Catherine M. Jones v. Pittsburgh National Corporation T/d/b/a Pittsburgh Nationalbank, a Federally-chartered Banking Corporation; Americanmotors Corporation, a Delaware Business Corporation; Amicamutual Insurance Company, a Rhode Island Businesscorporation; American Auto Sales, Incorporated, T/d/b/awilkinsburg Jeep, a Pennsylvania Business Corporation;whitehall Adjusters, a Pennsylvania Business Corporation;mckean Motors, Inc., a Pennsylvania Business Corporation;golick Corporation, a Pennsylvania Business Corporation;streets Run Auto Service, a Pennsylvania Business Corporation v. David A. Jones, Third Party Deft., Appellant, 899 F.2d 1350 (3d Cir. 1990)Annotate this Case
David A. Jones (argued), Professor of Law & Management Graduate School of Public and Intern. Affairs University of Pittsburgh, Pittsburgh, Pa., appellant pro se.
G. Richard Gold and Ann M. Weinthal, Campbell, Sherrard & Burke, P.C., Pittsburgh, Pa., for Pittsburgh Nat. Corp., Golick Corp., and Street Run Auto Service.
Diana F. Wilkins and Barry M. Simpson, Ecker, Rome and Simpson, P.C., Pittsburgh, Pa., for McKean Motors, Inc.
Kenneth W. Lee (argued), Plowman & Spiegel, Pittsburgh, Pa., for American Sales, Inc.
Kenneth S. Mroz, Dickie, McCamey & Chilcote, P.C., Pittsburgh, Pa., for American Motors Corp., Amica Mut. Ins. Co., and Whitehall Adjusters, appellees.
Before SLOVITER, GREENBERG and SEITZ, Circuit Judges.
OPINION OF THE COURT
SEITZ, Circuit Judge.
David Jones (appellant), an attorney, appeals from the order of the district court dated August 22, 1989, denying his motion for recusal of the district judge and for reconsideration of the allowance of attorneys' fees and expenses against him.
* This court views a motion characterized as a motion for reconsideration as the "functional equivalent" of a Rule 59(e) motion to alter or amend a judgment. Federal Kemper Ins. Co. v. Rauscher, 807 F.2d 345, 348 (3d Cir. 1986); see Fed. R. Civ. P. 59(e). A timely appeal from the denial of a 59(e) motion "brings up the underlying judgment for review." Quality Prefabrication, Inc. v. Daniel J. Keating Co., 675 F.2d 77, 78 (3d Cir. 1982). We therefore reach the merits of the appeal from the order refusing to recuse and awarding attorneys' fees and costs against appellant under 28 U.S.C. § 1291 (1982).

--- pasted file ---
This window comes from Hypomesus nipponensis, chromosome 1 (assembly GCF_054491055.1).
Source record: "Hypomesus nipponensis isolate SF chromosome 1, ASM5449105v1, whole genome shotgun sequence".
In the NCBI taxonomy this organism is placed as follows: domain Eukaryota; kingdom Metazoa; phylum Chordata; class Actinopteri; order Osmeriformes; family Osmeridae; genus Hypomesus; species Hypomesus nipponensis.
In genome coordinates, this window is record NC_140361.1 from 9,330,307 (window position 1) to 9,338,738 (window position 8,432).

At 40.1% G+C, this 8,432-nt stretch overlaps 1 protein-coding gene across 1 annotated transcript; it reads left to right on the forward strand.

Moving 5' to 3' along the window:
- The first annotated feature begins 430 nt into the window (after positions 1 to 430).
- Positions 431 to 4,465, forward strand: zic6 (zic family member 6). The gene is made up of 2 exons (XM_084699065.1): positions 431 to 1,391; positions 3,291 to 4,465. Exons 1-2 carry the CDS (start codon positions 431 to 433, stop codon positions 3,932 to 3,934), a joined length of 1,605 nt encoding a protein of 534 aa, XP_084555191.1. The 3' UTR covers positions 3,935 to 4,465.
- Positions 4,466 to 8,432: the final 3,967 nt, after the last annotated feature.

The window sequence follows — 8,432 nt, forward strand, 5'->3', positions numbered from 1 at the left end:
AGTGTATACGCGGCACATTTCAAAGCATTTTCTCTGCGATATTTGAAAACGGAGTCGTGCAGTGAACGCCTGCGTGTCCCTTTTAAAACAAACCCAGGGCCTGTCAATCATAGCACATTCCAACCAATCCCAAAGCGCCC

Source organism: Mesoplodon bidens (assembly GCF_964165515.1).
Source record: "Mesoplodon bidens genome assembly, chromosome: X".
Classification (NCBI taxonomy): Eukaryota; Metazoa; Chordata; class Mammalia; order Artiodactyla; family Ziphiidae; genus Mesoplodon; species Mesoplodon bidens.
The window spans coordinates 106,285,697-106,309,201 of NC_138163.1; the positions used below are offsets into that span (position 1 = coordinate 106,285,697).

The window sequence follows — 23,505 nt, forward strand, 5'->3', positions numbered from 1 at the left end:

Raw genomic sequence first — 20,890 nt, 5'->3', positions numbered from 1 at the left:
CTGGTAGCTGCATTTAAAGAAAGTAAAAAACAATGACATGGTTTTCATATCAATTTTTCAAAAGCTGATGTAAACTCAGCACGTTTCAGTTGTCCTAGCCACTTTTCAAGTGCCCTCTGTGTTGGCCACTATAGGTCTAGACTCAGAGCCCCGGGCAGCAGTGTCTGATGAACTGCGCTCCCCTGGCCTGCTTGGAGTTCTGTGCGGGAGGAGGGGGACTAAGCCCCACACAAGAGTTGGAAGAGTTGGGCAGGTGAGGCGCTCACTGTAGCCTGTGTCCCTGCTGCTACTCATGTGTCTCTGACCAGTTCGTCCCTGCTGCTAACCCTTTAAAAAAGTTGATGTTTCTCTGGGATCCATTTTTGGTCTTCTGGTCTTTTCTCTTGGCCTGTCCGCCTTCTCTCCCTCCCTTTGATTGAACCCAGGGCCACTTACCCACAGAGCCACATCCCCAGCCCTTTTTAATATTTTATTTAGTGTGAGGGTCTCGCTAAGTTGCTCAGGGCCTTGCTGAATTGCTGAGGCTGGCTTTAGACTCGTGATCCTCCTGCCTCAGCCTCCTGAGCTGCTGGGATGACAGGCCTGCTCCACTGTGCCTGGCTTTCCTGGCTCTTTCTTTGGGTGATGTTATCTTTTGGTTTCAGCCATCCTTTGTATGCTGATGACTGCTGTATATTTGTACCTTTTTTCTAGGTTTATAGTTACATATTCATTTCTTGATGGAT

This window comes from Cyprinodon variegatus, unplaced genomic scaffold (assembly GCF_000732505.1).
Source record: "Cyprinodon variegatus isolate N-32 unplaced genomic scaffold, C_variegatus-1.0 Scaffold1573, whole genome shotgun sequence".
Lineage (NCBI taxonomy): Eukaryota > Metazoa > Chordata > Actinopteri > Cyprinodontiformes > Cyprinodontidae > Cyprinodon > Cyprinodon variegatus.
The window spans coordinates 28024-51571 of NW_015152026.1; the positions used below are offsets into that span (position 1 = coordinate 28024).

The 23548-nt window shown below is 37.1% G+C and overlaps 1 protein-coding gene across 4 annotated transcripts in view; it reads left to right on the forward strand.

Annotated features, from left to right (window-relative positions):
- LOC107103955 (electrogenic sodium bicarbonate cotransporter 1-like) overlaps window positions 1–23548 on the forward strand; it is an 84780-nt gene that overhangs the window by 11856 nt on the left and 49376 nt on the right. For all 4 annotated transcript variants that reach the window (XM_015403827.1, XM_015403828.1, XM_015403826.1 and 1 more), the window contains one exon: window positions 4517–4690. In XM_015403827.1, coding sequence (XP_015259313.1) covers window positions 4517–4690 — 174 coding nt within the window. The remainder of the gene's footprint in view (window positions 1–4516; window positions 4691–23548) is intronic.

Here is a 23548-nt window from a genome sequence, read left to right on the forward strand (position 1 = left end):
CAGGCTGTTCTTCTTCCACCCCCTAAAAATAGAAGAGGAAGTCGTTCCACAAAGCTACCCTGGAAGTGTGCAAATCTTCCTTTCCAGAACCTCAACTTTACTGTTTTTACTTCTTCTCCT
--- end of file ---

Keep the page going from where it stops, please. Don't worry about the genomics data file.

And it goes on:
Appellant was counsel for his wife Catherine Jones (plaintiff), who had instituted the underlying diversity and RICO action on July 24, 1987, against the numerous defendants, at least some of whom were citizens of Pennsylvania, based upon the purchase and use of an automobile. Because appellant was driving the car when two accidents occurred, defendants joined appellant as a third-party defendant seeking indemnification or contribution on the ground that his negligence caused the car damage. After discovery, the court determined that the two grounds for jurisdiction asserted by plaintiff were lacking and dismissed the action and, as we read the order, the third-party complaint as well.
On defendants' motion, the court determined that appellant had conducted the litigation in bad faith, and imposed sanctions against him in the form of attorneys' fees and costs under Fed. R. Civ. P. 11 and 28 U.S.C. § 1927 (1982). It also determined that the dismissal of the complaint was a sufficient sanction against plaintiff for her own violations of Rule 11. Appellant's subsequent motion for recusal of the judge and for reconsideration was denied and this appeal followed.
A recital of the often unorthodox details of this litigation is important to an understanding of this appeal. Plaintiff's complaint, filed on her behalf by appellant, asserted seven causes of action, including one RICO count. The complaint based jurisdiction on diversity of citizenship, see 28 U.S.C. § 1332 (1982), asserting that plaintiff was a citizen of New Hampshire and indicating that at least some of the defendants were citizens of Pennsylvania. It also invoked the jurisdiction provided by RICO. See 18 U.S.C. §§ 1961-1968 (1988).